Ohio-based Timken Co. will pay $120,000 to settle a gender and disability complaint from a woman who worked at the company’s ball bearing plant in Randleman.
Carmen Halloran had been a part-timer at the factory for four years when she applied for a full-time position. When she didn’t get the job, she filed an EEOC complaint alleging that some of the managers who made the hiring decision believed she would be unreliable because she has a disabled child.
Halloran noted in her complaint that Timken did not label fathers of disabled children as unreliable, something she blamed on the stereotype that women provide most child care in the home.
When EEOC efforts to mediate the case failed, the commission prepared to file a federal lawsuit on Halloran’s behalf. That got Timken’s attention, and the company agreed to a settlement.
Under the terms of the agreement, Timken must provide anti-discrimination training to its managers and post details of the settlement at the Randleman plant. During the next two years, Timken must file reports with the EEOC detailing its hiring practices.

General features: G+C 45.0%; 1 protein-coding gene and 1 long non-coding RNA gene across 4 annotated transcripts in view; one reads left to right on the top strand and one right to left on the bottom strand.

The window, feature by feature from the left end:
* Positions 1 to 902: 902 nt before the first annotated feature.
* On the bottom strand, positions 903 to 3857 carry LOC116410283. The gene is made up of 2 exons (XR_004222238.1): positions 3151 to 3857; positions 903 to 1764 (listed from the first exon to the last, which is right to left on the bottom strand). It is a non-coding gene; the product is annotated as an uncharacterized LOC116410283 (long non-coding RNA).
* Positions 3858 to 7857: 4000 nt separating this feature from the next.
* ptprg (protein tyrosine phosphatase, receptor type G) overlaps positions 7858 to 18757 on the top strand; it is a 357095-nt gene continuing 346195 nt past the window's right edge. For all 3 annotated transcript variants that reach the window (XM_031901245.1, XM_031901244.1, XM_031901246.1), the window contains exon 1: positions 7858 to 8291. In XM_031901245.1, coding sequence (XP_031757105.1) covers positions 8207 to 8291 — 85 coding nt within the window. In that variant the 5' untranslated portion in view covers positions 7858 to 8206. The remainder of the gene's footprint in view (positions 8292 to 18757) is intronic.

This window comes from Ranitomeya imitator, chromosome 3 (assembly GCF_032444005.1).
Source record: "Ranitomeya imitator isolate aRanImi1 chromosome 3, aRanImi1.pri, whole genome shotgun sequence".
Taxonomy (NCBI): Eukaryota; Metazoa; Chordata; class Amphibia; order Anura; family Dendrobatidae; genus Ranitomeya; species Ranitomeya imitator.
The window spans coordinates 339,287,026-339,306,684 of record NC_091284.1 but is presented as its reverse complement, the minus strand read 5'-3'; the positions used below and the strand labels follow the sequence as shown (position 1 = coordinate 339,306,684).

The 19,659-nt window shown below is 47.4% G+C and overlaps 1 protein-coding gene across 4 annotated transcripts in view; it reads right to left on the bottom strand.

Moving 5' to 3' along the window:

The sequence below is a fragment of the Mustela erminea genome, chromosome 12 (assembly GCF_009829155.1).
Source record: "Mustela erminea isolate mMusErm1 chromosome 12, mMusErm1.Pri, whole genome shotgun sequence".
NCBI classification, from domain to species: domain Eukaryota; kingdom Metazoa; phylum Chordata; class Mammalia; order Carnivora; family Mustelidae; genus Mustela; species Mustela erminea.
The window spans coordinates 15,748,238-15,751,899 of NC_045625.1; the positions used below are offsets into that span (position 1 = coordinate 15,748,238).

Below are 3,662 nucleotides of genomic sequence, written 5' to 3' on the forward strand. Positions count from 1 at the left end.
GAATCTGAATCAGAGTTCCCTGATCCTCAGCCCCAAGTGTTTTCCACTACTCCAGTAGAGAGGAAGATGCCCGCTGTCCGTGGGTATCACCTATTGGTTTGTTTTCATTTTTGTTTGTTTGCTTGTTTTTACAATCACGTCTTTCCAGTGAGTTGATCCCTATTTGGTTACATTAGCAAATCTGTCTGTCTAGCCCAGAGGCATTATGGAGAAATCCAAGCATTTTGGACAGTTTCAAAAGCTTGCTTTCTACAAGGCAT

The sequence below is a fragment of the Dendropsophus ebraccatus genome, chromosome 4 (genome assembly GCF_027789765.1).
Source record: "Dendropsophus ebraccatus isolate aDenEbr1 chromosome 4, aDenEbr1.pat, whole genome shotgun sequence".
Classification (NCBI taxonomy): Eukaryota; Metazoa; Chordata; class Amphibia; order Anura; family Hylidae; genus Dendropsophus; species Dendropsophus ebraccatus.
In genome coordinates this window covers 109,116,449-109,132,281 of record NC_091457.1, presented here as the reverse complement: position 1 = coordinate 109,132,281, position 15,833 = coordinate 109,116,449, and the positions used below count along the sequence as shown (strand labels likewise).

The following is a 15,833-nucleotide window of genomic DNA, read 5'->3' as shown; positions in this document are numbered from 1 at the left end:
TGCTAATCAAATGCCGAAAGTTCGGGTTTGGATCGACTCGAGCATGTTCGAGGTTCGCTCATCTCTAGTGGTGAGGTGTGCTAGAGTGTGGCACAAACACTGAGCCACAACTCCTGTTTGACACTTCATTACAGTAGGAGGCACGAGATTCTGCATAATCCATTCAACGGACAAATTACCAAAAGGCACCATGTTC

Note: Usually, just one kind of discrimination is enough to land an employer in hot water. In this case, two kinds of bias—against women and those who must care for relatives with disabilities—conspired to put Timken in a position where it really had no choice but to settle.
Advice: Beware any hiring decision in which a candidate’s personal life becomes a disqualifying factor. Always have more than one person look over applications and résumés to ensure that a hiring manager’s personal biases or stereotypes won’t wind up costing the company big bucks.
- Consider ADA issues once FMLA, personal leave expire
- Use independent investigation to back up decision to terminate rule-breakers
- Watch out for overt harassment, but don't sweat isolated--possibly misinterpreted--comments
- Ready to punish slacking employee? First, have a talk with her
- When it comes to discrimination, retaliation is still the No. 1 risk